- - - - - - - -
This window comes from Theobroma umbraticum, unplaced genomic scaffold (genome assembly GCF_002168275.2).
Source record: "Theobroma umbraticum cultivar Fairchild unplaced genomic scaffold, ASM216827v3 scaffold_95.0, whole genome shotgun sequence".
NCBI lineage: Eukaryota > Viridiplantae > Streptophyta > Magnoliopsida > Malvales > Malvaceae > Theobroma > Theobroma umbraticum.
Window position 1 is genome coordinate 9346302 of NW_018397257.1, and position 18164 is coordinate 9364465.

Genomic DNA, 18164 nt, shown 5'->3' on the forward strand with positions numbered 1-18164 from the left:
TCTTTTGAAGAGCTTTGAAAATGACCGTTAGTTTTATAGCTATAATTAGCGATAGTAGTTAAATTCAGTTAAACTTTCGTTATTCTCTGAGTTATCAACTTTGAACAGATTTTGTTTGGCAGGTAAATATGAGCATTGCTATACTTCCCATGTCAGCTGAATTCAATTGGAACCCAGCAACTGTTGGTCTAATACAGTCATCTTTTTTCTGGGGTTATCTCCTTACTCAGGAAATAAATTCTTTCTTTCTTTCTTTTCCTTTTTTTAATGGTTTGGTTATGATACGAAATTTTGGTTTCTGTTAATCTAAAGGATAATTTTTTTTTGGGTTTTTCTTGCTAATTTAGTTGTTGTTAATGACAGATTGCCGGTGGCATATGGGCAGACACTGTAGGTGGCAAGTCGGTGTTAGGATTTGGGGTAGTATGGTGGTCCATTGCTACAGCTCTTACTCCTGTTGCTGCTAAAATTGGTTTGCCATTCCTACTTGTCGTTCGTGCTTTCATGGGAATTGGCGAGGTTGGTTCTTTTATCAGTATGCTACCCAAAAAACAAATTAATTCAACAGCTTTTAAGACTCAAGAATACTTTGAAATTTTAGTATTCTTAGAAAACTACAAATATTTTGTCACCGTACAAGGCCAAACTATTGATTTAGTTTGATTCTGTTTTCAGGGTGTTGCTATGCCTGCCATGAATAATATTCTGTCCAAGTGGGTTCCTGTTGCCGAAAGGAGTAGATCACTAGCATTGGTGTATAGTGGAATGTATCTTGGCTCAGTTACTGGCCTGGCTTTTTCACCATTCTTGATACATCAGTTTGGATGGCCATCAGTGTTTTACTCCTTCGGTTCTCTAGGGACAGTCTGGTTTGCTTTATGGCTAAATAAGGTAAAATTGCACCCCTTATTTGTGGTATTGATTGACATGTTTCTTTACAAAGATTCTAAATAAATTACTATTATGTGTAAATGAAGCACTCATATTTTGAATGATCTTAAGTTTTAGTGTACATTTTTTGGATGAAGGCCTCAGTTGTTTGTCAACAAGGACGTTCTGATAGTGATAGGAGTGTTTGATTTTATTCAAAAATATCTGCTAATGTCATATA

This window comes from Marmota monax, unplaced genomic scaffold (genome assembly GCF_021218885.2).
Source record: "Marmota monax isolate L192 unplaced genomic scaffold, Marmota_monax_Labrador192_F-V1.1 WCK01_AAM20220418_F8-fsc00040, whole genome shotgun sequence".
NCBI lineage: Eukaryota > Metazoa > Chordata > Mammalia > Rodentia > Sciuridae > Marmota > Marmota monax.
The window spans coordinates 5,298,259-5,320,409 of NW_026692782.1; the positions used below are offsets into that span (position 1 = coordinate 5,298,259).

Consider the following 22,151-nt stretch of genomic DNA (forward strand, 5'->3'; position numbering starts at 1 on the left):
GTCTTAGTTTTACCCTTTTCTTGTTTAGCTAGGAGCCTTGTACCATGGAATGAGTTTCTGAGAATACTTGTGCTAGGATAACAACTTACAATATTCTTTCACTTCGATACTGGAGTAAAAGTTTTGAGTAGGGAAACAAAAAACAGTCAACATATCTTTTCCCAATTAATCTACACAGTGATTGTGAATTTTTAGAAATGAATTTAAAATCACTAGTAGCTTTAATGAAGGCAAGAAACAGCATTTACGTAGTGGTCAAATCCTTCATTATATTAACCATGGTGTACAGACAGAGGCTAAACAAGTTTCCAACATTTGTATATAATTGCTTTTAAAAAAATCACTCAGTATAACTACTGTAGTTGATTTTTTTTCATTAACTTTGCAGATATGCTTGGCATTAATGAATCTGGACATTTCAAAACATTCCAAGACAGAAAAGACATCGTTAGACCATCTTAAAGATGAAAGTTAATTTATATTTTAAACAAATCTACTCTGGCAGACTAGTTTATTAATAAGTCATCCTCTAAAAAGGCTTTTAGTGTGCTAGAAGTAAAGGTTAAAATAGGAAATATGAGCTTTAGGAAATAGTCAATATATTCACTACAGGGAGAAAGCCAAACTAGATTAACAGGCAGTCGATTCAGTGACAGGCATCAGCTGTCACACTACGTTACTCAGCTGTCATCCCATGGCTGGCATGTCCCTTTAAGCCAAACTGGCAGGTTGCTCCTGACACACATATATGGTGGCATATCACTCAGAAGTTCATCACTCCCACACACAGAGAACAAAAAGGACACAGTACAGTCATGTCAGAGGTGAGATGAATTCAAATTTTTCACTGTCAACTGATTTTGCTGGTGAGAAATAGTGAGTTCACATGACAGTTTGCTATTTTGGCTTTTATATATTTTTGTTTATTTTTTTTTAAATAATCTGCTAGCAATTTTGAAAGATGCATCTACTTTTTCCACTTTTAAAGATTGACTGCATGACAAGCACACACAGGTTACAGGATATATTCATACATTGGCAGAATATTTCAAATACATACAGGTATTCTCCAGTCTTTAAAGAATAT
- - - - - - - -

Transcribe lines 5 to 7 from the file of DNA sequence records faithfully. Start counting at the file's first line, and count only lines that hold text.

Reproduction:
Genomic DNA, 18164 nt, shown 5'->3' on the forward strand with positions numbered 1-18164 from the left:
TCTTTTGAAGAGCTTTGAAAATGACCGTTAGTTTTATAGCTATAATTAGCGATAGTAGTTAAATTCAGTTAAACTTTCGTTATTCTCTGAGTTATCAACTTTGAACAGATTTTGTTTGGCAGGTAAATATGAGCATTGCTATACTTCCCATGTCAGCTGAATTCAATTGGAACCCAGCAACTGTTGGTCTAATACAGTCATCTTTTTTCTGGGGTTATCTCCTTACTCAGGAAATAAATTCTTTCTTTCTTTCTTTTCCTTTTTTTAATGGTTTGGTTATGATACGAAATTTTGGTTTCTGTTAATCTAAAGGATAATTTTTTTTTGGGTTTTTCTTGCTAATTTAGTTGTTGTTAATGACAGATTGCCGGTGGCATATGGGCAGACACTGTAGGTGGCAAGTCGGTGTTAGGATTTGGGGTAGTATGGTGGTCCATTGCTACAGCTCTTACTCCTGTTGCTGCTAAAATTGGTTTGCCATTCCTACTTGTCGTTCGTGCTTTCATGGGAATTGGCGAGGTTGGTTCTTTTATCAGTATGCTACCCAAAAAACAAATTAATTCAACAGCTTTTAAGACTCAAGAATACTTTGAAATTTTAGTATTCTTAGAAAACTACAAATATTTTGTCACCGTACAAGGCCAAACTATTGATTTAGTTTGATTCTGTTTTCAGGGTGTTGCTATGCCTGCCATGAATAATATTCTGTCCAAGTGGGTTCCTGTTGCCGAAAGGAGTAGATCACTAGCATTGGTGTATAGTGGAATGTATCTTGGCTCAGTTACTGGCCTGGCTTTTTCACCATTCTTGATACATCAGTTTGGATGGCCATCAGTGTTTTACTCCTTCGGTTCTCTAGGGACAGTCTGGTTTGCTTTATGGCTAAATAAGGTAAAATTGCACCCCTTATTTGTGGTATTGATTGACATGTTTCTTTACAAAGATTCTAAATAAATTACTATTATGTGTAAATGAAGCACTCATATTTTGAATGATCTTAAGTTTTAGTGTACATTTTTTGGATGAAGGCCTCAGTTGTTTGTCAACAAGGACGTTCTGATAGTGATAGGAGTGTTTGATTTTATTCAAAAATATCTGCTAATGTCATATA

This window comes from Marmota monax, unplaced genomic scaffold (genome assembly GCF_021218885.2).